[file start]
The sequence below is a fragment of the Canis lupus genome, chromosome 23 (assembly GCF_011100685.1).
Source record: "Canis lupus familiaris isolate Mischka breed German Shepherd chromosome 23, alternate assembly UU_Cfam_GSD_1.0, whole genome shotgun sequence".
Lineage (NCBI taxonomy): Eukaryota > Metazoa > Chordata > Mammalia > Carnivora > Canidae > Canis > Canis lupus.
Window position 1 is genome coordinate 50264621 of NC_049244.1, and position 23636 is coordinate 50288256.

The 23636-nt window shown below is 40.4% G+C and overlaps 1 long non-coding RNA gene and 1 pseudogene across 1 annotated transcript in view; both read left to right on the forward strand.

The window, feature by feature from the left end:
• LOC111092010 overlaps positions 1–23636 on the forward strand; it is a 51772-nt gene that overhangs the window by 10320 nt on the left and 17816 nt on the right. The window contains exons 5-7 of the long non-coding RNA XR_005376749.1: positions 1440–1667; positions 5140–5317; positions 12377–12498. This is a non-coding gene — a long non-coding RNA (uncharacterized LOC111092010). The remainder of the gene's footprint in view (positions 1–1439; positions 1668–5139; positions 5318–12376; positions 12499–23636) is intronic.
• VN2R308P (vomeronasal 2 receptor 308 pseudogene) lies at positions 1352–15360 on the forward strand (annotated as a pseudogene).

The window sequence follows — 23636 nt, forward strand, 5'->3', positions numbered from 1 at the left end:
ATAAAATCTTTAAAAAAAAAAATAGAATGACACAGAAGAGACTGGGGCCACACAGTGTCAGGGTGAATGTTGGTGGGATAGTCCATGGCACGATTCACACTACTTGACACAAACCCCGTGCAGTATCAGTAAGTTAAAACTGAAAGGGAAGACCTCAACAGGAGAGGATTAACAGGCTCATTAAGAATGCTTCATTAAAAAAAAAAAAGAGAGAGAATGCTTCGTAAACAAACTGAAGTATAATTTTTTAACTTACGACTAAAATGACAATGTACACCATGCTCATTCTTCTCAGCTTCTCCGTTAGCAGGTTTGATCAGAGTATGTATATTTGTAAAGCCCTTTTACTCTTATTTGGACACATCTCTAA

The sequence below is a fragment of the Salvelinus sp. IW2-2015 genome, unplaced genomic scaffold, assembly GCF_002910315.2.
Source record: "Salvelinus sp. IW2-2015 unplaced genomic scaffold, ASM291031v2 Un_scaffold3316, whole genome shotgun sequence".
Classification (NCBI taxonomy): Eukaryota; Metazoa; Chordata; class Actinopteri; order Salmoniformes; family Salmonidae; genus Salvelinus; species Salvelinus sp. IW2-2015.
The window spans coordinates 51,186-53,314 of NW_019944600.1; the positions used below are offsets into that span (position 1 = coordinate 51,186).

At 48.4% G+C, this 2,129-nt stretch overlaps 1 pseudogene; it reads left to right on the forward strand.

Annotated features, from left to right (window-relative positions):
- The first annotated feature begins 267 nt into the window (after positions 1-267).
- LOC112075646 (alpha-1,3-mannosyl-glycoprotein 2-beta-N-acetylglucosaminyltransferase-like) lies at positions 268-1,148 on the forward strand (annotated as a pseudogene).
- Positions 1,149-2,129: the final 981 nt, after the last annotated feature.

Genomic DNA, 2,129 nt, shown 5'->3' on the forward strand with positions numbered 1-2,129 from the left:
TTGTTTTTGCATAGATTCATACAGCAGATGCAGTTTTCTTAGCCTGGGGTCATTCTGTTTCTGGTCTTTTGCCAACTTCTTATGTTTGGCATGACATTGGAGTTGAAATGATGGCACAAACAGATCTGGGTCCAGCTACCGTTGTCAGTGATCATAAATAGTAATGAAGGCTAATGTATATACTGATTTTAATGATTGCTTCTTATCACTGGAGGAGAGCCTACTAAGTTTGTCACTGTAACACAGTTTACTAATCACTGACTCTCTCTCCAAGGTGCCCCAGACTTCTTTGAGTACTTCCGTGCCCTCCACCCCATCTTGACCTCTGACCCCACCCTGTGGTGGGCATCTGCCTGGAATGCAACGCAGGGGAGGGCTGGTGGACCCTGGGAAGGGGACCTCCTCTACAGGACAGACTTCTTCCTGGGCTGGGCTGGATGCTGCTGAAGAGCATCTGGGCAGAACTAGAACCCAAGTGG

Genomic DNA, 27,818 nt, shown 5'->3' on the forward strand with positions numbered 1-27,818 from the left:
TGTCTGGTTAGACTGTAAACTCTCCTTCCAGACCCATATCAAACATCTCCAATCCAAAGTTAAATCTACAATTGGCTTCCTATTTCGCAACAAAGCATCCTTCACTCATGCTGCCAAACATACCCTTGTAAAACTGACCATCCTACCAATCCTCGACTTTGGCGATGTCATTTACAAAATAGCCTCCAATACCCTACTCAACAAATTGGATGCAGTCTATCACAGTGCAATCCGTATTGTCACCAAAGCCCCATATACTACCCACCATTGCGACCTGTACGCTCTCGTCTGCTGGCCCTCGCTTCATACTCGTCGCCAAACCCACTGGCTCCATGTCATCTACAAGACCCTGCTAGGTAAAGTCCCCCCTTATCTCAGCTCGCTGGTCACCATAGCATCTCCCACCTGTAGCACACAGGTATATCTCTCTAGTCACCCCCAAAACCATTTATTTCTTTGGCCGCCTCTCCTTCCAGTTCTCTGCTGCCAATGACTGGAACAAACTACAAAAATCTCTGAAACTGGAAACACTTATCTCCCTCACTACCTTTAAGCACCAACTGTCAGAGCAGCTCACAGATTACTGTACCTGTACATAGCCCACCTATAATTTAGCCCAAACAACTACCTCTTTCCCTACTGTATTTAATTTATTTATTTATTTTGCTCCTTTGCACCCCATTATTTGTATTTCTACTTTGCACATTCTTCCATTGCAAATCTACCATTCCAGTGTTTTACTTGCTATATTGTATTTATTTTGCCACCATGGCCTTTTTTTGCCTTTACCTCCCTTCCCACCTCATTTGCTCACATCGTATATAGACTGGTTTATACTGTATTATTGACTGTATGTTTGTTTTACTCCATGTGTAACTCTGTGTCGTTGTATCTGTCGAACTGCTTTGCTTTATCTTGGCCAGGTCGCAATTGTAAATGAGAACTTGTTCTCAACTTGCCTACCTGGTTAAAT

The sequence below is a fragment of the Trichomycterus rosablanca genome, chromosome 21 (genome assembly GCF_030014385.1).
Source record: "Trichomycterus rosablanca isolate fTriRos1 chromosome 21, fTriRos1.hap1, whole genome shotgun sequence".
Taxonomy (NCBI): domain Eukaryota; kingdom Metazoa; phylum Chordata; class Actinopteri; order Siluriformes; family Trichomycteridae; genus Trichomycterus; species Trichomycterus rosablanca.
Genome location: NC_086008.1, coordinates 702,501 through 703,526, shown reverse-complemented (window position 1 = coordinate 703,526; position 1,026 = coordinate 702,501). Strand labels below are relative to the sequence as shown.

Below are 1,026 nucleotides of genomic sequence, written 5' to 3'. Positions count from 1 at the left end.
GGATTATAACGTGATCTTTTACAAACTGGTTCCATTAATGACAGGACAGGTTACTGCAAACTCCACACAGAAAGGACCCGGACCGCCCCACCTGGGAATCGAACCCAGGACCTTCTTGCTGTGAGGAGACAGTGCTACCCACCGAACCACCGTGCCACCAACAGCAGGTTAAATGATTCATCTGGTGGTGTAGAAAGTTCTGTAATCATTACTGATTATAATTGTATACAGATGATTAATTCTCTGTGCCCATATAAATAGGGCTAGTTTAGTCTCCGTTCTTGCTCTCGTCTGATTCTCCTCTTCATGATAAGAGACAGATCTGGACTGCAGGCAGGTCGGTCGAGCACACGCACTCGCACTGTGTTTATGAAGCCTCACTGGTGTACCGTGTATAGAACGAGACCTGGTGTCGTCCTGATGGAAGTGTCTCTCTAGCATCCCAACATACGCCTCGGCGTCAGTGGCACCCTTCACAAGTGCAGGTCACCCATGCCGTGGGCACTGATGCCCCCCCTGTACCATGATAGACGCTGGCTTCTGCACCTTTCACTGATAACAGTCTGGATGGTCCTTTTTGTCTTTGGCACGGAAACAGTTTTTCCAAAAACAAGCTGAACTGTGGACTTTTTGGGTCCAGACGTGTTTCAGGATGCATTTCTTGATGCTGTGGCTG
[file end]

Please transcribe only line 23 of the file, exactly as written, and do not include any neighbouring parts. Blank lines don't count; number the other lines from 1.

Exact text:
TGTCTGGTTAGACTGTAAACTCTCCTTCCAGACCCATATCAAACATCTCCAATCCAAAGTTAAATCTACAATTGGCTTCCTATTTCGCAACAAAGCATCCTTCACTCATGCTGCCAAACATACCCTTGTAAAACTGACCATCCTACCAATCCTCGACTTTGGCGATGTCATTTACAAAATAGCCTCCAATACCCTACTCAACAAATTGGATGCAGTCTATCACAGTGCAATCCGTATTGTCACCAAAGCCCCATATACTACCCACCATTGCGACCTGTACGCTCTCGTCTGCTGGCCCTCGCTTCATACTCGTCGCCAAACCCACTGGCTCCATGTCATCTACAAGACCCTGCTAGGTAAAGTCCCCCCTTATCTCAGCTCGCTGGTCACCATAGCATCTCCCACCTGTAGCACACAGGTATATCTCTCTAGTCACCCCCAAAACCATTTATTTCTTTGGCCGCCTCTCCTTCCAGTTCTCTGCTGCCAATGACTGGAACAAACTACAAAAATCTCTGAAACTGGAAACACTTATCTCCCTCACTACCTTTAAGCACCAACTGTCAGAGCAGCTCACAGATTACTGTACCTGTACATAGCCCACCTATAATTTAGCCCAAACAACTACCTCTTTCCCTACTGTATTTAATTTATTTATTTATTTTGCTCCTTTGCACCCCATTATTTGTATTTCTACTTTGCACATTCTTCCATTGCAAATCTACCATTCCAGTGTTTTACTTGCTATATTGTATTTATTTTGCCACCATGGCCTTTTTTTGCCTTTACCTCCCTTCCCACCTCATTTGCTCACATCGTATATAGACTGGTTTATACTGTATTATTGACTGTATGTTTGTTTTACTCCATGTGTAACTCTGTGTCGTTGTATCTGTCGAACTGCTTTGCTTTATCTTGGCCAGGTCGCAATTGTAAATGAGAACTTGTTCTCAACTTGCCTACCTGGTTAAAT